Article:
Jeanna de Waal and Christine Dwyer (photo credit: Joan Marcus)
WICKED, THROUGH AND THOUGH
Brush up on your Frank L. Baum and watch the power
Brush up on your Frank L. Baum before going to see Wicked, the Broadway sensation which has just rolled into Montreal. After taking New York by storm a few years back, the show is enjoying a healthy afterlife, with its own rabid fanbase and a pop-infused score that has become standard fare for musical theatre auditions across the land. The touring company has proved to be in fine shape to show Montrealers what the fuss is about: this Wicked remains a splashy, sensational and effective production of a generally powerful piece of musical theatre.
The show’s clever plot serves as prequel (and interquel, if you want to get specific) to The Wizard of Oz, delivering a behind-the-scenes look at the Wicked Witch of the West and the politics of the Emerald City. It’s the years before Dorothy Gale hit the Yellow Brick Road and young Elphaba (Christine Dwyer) is sent to Shiz University, where she meets the pompous Glinda (Jeanna de Waal) before raising the ire of the Wizard after she becomes a political activist hell-bent on securing equality for the Animals of Oz (and yes, that’s Animals with a capital A).
Wicked is essentially a story of a complicated female friendship
Any production of Wicked is wholly dependent on its Elphaba and Glinda, as the two witches form the heart of the show. The epic plot is filtered through the lens of their friendship, a smart decision that grounds the storyline: for all the clever reworking of the Baum classic, Wicked is essentially a story of a complicated female friendship that endures despite class difference, betrayal and war.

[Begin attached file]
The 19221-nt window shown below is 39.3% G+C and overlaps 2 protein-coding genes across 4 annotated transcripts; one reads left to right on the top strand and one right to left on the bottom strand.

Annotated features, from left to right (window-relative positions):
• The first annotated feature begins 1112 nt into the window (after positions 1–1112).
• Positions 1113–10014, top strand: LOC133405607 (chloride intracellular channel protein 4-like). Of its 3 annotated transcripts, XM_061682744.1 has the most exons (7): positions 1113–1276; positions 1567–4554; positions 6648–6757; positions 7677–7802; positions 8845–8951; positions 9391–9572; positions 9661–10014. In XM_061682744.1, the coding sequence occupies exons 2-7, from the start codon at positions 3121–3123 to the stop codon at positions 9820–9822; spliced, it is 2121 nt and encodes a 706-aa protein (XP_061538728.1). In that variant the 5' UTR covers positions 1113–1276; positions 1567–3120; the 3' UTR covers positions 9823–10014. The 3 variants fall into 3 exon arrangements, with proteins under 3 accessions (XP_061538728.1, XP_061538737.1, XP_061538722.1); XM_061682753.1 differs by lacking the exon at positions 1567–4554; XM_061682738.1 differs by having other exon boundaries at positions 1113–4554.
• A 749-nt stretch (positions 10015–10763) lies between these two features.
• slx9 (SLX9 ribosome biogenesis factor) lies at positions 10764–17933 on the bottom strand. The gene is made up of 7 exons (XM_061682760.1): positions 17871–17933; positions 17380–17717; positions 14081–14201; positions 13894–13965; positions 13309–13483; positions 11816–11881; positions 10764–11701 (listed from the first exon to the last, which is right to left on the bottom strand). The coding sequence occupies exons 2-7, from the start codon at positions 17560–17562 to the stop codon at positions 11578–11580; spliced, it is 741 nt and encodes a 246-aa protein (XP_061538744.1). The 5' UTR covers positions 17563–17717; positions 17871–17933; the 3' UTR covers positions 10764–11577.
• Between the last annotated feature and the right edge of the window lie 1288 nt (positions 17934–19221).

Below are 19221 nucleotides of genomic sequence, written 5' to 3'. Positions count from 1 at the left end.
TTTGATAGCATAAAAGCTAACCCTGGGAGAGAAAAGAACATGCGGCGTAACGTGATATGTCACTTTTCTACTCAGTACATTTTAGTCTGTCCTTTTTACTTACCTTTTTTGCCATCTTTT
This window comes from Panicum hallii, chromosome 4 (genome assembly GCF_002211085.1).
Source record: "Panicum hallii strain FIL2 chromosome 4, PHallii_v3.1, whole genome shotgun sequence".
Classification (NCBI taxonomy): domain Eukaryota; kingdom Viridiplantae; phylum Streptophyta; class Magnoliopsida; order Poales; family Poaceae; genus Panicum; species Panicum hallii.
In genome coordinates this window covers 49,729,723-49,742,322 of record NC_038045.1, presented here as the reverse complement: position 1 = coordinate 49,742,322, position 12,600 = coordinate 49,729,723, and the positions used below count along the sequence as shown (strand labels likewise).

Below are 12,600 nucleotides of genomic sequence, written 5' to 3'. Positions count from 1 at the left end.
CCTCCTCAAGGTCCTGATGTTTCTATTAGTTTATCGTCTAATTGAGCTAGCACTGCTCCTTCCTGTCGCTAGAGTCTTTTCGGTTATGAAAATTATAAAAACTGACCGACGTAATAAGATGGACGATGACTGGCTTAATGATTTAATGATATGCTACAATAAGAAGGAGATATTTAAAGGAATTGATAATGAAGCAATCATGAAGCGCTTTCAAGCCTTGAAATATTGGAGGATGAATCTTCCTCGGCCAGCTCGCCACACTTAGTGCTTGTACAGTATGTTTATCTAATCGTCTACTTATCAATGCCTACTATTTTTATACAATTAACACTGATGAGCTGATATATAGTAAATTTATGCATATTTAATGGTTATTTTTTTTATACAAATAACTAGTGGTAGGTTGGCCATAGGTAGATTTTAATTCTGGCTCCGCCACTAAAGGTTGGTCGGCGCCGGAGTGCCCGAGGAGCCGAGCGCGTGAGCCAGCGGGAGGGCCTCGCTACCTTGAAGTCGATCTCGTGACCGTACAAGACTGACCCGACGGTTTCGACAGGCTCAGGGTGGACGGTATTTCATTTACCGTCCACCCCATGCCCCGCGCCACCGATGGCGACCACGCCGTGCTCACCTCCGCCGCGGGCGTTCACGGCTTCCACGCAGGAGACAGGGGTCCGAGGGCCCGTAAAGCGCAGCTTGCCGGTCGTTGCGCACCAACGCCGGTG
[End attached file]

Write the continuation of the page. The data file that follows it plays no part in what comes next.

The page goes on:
As the witches, Dwyer and de Waal do a fine job carrying the weight of both story and score. Composer Stephen Schwartz (Pippin, The Baker’s Wife, Godspell) has continued his long-standing trend of marrying pop music with conventional musical theatre, forcing his witches to sing like divas even as they progress the plot. Dwyer and de Waal prove to have little trouble in this respect and the rest of the cast easily follow suit. The entire company is generally strong, despite being hampered by the need to mimic the performances of the original Broadway cast. Watch especially for a surprisingly understated performance by Catherine Charlebois as Elphaba’s crippled sister, Nessarose.
Wicked isn’t a perfect show – its emotional core is strong but its plot is a little weak and there’s a lot of detail that gets lost in the shuffle. There’s a clockwork theme to the set that you’ll never understand unless you’ve read the book the show is based on (by Gregory Maguire). Meanwhile, the second act depends largely on the audience having a working knowledge of the source material, with much of the story revolving around revealing the origins of the Scarecrow, Tin Man and Cowardly Lion. Little explanation is given about Dorothy Gale: when she finally appears, the creators simply assume you’ll know who she is.
Even so, this remains a great piece of musical theatre and it’s well served by the company, who manage to make the show stunning in its spectacle, even when pared down to touring size. If one has to voice a complaint, it’s with the folks at Place des Arts. Although they provided French surtitles for the dialogue scenes, they didn’t bother to translate the songs – and in a show where the songs actually advance the plot, a Francophone audience may be left confused as to what’s happened between the start of a song and the end.
Wicked: the Untold Story of the Witches of Oz by Stephen Schwartz and Winnie Holtzman runs at Place des Arts until August 26. For tickets visit www.laplacedesarts.com or call 514.842.2112.
Wicked isn’t a perfect show – its emotional core is strong but its plot is a little weak and there’s a lot of detail that gets lost in the shuffle. Agreed!ReplyDelete